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Calamansi/Calamondin oranges


Darienne
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Imagine my surprise when I agreed to help a friend harvest her oranges and make marmalade and it turned out to be the fruit of two calamondin (she calls it)/calamansi oranges. We took photos and I'll post one upon receiving them from her. Until two days ago I had never even heard of them.

So we followed a recipe for Seville marmalade and made the most wonderful marmalade this morning.

When I left, I left with a bag of freshly-picked calamansi and a bag of frozen from last year's crop. Yumm :wub:

What on earth will I do with the frozen fruit?

And can I candy the fresh fruit, like kumquats?

All answers gratefully received. :smile:

(I should add that we live in Ontario, in Zone 3/4 and that these are indoor grown)

Edited by Darienne (log)

Darienne

 

learn, learn, learn...

 

Life in the Meadows and Rivers

Cheers & Chocolates

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Filipinos use fresh kalamansi the same way you would use lime or lemons - squeezed over grilled meats and all sorts of fatty dishes. If you ever try making pancit palabok or bistek then this is the accompaniment of choice.

We also use it as the acidic component for seafood kilawin, the Filipino take on ceviche.

I'm not sure how kalamansi would turn out candied because its rind tends to be much tougher and the flavor more sour than kumquats. It should be worth a try.

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Boiron has recipes on their web site for using kalamansi to make mousse, sorbet, a filling for chocolates, pate de fruits, ice cream and probably other things that I have forgotten. I just learned recently that kalamansi and calamondin oranges are the same thing. I have had a calamondin orange tree as a house plant for years and get dozens and dozens of oranges every year. Unfortunately, all of the oranges went into the trash in the past. I thought that they were just ornamental! I haven't tried out any of the Boiron recipes yet, but I will.

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I'm not sure how kalamansi would turn out candied because its rind tends to be much tougher and the flavor more sour than kumquats. It should be worth a try.

Thanks for writing.

As for the tough rind...I wouldn't say it was exactly tougher, but different. The rind is more like that of the mandarin, but thinner. ...and the more sour flavor...true too. Like biting straight into a lemon.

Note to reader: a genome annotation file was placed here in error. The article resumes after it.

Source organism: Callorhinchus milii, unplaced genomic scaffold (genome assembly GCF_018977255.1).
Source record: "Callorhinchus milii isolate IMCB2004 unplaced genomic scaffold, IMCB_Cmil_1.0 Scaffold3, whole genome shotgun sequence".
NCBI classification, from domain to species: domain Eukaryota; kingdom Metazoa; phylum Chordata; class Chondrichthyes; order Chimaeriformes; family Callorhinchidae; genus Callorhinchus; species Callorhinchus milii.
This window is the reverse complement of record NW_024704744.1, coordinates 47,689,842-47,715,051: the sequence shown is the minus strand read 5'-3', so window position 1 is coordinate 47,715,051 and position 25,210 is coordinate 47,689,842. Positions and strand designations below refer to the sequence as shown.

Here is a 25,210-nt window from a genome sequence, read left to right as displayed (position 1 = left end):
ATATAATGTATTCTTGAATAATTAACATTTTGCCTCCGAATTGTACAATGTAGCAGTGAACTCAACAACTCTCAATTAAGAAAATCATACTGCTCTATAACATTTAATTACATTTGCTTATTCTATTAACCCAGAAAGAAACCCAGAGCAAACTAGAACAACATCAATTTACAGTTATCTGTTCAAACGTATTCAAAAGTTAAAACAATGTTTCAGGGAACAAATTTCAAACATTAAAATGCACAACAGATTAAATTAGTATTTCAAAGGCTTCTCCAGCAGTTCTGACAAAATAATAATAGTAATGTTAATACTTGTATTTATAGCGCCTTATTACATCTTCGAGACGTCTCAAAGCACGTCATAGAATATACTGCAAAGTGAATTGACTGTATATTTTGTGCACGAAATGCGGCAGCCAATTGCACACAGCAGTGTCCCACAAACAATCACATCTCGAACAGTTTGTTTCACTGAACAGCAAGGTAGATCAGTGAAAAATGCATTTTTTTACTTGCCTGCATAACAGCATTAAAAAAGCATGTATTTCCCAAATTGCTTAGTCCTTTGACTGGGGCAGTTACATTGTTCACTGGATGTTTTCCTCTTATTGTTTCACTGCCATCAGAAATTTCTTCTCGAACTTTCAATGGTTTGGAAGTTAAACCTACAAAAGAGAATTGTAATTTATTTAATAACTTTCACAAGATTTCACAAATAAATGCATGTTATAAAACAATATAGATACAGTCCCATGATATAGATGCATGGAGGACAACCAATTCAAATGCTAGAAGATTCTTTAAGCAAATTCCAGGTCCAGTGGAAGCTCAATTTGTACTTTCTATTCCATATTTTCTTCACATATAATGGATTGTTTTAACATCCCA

Not to mention that they are incredibly juicy little fellows. Still if it stands still long enough, I will candy it.

The candied kumquats from last winter ended up being put in Alton Brown's wonderful Seriously Vanilla Ice Cream and served as dessert at the minor Chinese feast in Moab. I can see these ending up in ice cream too. If they will candy properly. I'll ask the resident candying expert, Andie.

Darienne

 

learn, learn, learn...

 

Life in the Meadows and Rivers

Cheers & Chocolates

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Boiron has recipes on their web site for using kalamansi to make mousse, sorbet, a filling for chocolates, pate de fruits, ice cream and probably other things that I have forgotten.  I just learned recently that kalamansi and calamondin oranges are the same thing.  I have had a calamondin orange tree as a house plant for years and get dozens and dozens of oranges every year.  Unfortunately, all of the oranges went into the trash in the past.  I thought that they were just ornamental!  I haven't tried out any of the Boiron recipes yet, but I will.

Thanks. That's a big help. Now think of what you have to look forward to. The marmalade we made was just so good!!!

Chocolate fillings. Good. Curd. Mousse. All sound so good.

Darienne

 

learn, learn, learn...

 

Life in the Meadows and Rivers

Cheers & Chocolates

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We talked a bit more about these miniature oranges in this thread:

Where can I find kalamansi oranges

Edited by Jaymes (log)

I don't understand why rappers have to hunch over while they stomp around the stage hollering.  It hurts my back to watch them. On the other hand, I've been thinking that perhaps I should start a rap group here at the Old Folks' Home.  Most of us already walk like that.

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Just to round up my part of this thread.

Because I could not find any recipes about candying Calamansi oranges, I decided that there were none because none really exist. The oranges were the juiciest little beasts, too juicy for candying. Well...I thought...

So, I set out to make marmalade out of both the just-picked oranges and the two years in the freezer ones. Threw at least half of the frozen ones out. They were not appealing at all. Two years in a freezer was not useful. I probably should have just tossed them all and made up the difference with navel oranges and lemon.

Used only sugar and the oranges. Oh, threw about a couple of TBSPs of just zested off a navel orange zest in also. Very, very delicious results.

(This is my very first ever made by myself jam/jelly of any kind. Yay team! :rolleyes: )

Darienne

 

learn, learn, learn...

 

Life in the Meadows and Rivers

Cheers & Chocolates

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